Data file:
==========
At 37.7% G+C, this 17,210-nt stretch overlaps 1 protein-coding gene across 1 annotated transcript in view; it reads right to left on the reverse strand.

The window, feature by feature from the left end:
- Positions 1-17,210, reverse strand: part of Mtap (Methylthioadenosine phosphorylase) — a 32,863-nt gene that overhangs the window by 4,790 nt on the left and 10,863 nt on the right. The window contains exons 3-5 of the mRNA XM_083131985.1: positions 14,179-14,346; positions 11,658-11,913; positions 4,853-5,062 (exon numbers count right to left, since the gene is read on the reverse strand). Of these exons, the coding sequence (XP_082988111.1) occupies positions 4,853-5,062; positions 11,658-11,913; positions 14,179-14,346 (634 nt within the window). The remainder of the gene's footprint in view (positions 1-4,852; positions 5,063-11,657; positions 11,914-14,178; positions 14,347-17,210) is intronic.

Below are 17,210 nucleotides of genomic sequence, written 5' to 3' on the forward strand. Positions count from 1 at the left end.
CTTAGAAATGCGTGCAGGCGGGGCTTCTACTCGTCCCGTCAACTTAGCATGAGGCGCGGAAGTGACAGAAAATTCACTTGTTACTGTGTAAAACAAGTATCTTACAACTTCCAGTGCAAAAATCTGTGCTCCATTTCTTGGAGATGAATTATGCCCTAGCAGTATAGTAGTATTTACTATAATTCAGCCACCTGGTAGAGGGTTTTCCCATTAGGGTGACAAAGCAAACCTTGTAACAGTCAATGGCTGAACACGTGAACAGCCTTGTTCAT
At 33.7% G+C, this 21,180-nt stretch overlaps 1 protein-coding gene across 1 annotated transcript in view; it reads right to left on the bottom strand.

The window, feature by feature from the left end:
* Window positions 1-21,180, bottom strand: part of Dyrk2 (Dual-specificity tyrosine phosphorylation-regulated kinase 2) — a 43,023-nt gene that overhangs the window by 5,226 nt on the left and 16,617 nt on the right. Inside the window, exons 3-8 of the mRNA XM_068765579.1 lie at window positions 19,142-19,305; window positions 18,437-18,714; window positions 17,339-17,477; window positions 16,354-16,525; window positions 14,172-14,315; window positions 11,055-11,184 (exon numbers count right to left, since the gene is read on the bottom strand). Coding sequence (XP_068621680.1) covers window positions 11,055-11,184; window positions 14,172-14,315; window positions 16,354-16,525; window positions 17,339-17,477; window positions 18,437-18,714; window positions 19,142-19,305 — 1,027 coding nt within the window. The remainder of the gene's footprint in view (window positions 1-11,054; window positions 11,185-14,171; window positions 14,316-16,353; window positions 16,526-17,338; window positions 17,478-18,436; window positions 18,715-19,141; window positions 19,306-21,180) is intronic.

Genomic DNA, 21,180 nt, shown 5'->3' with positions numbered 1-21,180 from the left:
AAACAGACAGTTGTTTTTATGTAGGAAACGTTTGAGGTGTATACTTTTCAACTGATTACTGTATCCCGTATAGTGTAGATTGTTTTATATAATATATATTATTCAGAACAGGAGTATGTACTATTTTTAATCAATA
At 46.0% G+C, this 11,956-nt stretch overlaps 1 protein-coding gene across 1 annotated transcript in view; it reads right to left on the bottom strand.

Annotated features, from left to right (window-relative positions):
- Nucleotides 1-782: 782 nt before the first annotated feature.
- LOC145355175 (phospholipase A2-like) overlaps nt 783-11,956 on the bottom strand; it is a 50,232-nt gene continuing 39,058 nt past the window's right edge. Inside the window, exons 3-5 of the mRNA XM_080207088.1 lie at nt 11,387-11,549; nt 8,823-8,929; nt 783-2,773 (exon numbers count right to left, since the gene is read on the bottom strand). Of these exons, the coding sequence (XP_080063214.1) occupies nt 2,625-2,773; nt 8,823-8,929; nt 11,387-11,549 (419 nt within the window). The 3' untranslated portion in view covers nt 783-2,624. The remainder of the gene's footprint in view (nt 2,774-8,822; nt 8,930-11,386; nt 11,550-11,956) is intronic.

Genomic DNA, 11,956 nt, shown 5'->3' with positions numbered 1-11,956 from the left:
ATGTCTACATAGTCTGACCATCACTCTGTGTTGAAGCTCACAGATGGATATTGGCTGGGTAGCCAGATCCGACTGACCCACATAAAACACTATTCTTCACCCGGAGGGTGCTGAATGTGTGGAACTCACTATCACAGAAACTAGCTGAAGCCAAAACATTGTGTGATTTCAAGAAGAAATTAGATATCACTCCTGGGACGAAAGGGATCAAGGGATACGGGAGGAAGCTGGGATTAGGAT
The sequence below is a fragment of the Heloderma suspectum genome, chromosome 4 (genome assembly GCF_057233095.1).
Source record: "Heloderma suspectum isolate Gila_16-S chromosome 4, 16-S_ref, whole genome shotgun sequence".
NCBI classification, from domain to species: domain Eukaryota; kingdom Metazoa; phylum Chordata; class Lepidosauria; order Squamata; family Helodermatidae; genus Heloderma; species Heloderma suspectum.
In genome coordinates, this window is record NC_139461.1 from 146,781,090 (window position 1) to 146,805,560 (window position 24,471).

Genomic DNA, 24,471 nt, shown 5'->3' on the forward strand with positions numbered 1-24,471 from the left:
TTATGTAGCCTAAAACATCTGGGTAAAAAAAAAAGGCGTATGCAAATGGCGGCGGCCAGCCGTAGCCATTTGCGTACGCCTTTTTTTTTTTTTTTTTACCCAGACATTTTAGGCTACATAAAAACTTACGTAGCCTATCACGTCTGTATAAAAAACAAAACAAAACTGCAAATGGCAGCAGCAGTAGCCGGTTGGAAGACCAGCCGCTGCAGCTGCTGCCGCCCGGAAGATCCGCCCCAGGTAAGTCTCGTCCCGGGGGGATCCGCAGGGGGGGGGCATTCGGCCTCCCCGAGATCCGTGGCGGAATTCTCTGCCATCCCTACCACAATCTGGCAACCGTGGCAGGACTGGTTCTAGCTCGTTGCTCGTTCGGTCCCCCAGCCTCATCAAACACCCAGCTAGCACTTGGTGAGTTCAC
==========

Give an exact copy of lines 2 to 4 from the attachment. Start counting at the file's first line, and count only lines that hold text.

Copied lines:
The window, feature by feature from the left end:
- Positions 1-17,210, reverse strand: part of Mtap (Methylthioadenosine phosphorylase) — a 32,863-nt gene that overhangs the window by 4,790 nt on the left and 10,863 nt on the right. The window contains exons 3-5 of the mRNA XM_083131985.1: positions 14,179-14,346; positions 11,658-11,913; positions 4,853-5,062 (exon numbers count right to left, since the gene is read on the reverse strand). Of these exons, the coding sequence (XP_082988111.1) occupies positions 4,853-5,062; positions 11,658-11,913; positions 14,179-14,346 (634 nt within the window). The remainder of the gene's footprint in view (positions 1-4,852; positions 5,063-11,657; positions 11,914-14,178; positions 14,347-17,210) is intronic.

Below are 17,210 nucleotides of genomic sequence, written 5' to 3' on the forward strand. Positions count from 1 at the left end.